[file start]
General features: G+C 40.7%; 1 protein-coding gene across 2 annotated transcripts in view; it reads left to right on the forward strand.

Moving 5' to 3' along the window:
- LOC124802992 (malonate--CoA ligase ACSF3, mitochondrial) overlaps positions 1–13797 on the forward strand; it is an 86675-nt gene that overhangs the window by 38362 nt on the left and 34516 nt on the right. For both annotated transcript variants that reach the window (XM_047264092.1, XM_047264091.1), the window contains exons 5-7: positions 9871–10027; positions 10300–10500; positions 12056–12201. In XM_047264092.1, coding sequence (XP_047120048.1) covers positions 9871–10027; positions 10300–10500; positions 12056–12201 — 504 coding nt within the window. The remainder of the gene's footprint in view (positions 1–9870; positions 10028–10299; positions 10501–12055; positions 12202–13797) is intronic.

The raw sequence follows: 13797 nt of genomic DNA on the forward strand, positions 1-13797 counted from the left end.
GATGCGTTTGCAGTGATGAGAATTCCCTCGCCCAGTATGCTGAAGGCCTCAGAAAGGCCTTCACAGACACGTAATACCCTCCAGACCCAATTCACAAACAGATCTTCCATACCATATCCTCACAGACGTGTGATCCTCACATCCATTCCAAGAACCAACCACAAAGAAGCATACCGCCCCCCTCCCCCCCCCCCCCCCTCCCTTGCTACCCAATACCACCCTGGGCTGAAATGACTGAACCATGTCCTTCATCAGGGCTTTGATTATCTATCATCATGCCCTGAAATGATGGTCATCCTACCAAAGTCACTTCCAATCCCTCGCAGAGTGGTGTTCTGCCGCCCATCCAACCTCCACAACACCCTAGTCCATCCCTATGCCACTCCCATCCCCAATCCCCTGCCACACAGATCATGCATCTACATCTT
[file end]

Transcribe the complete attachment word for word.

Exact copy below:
General features: G+C 40.7%; 1 protein-coding gene across 2 annotated transcripts in view; it reads left to right on the forward strand.

Moving 5' to 3' along the window:
- LOC124802992 (malonate--CoA ligase ACSF3, mitochondrial) overlaps positions 1–13797 on the forward strand; it is an 86675-nt gene that overhangs the window by 38362 nt on the left and 34516 nt on the right. For both annotated transcript variants that reach the window (XM_047264092.1, XM_047264091.1), the window contains exons 5-7: positions 9871–10027; positions 10300–10500; positions 12056–12201. In XM_047264092.1, coding sequence (XP_047120048.1) covers positions 9871–10027; positions 10300–10500; positions 12056–12201 — 504 coding nt within the window. The remainder of the gene's footprint in view (positions 1–9870; positions 10028–10299; positions 10501–12055; positions 12202–13797) is intronic.

The raw sequence follows: 13797 nt of genomic DNA on the forward strand, positions 1-13797 counted from the left end.
GATGCGTTTGCAGTGATGAGAATTCCCTCGCCCAGTATGCTGAAGGCCTCAGAAAGGCCTTCACAGACACGTAATACCCTCCAGACCCAATTCACAAACAGATCTTCCATACCATATCCTCACAGACGTGTGATCCTCACATCCATTCCAAGAACCAACCACAAAGAAGCATACCGCCCCCCTCCCCCCCCCCCCCCCTCCCTTGCTACCCAATACCACCCTGGGCTGAAATGACTGAACCATGTCCTTCATCAGGGCTTTGATTATCTATCATCATGCCCTGAAATGATGGTCATCCTACCAAAGTCACTTCCAATCCCTCGCAGAGTGGTGTTCTGCCGCCCATCCAACCTCCACAACACCCTAGTCCATCCCTATGCCACTCCCATCCCCAATCCCCTGCCACACAGATCATGCATCTACATCTT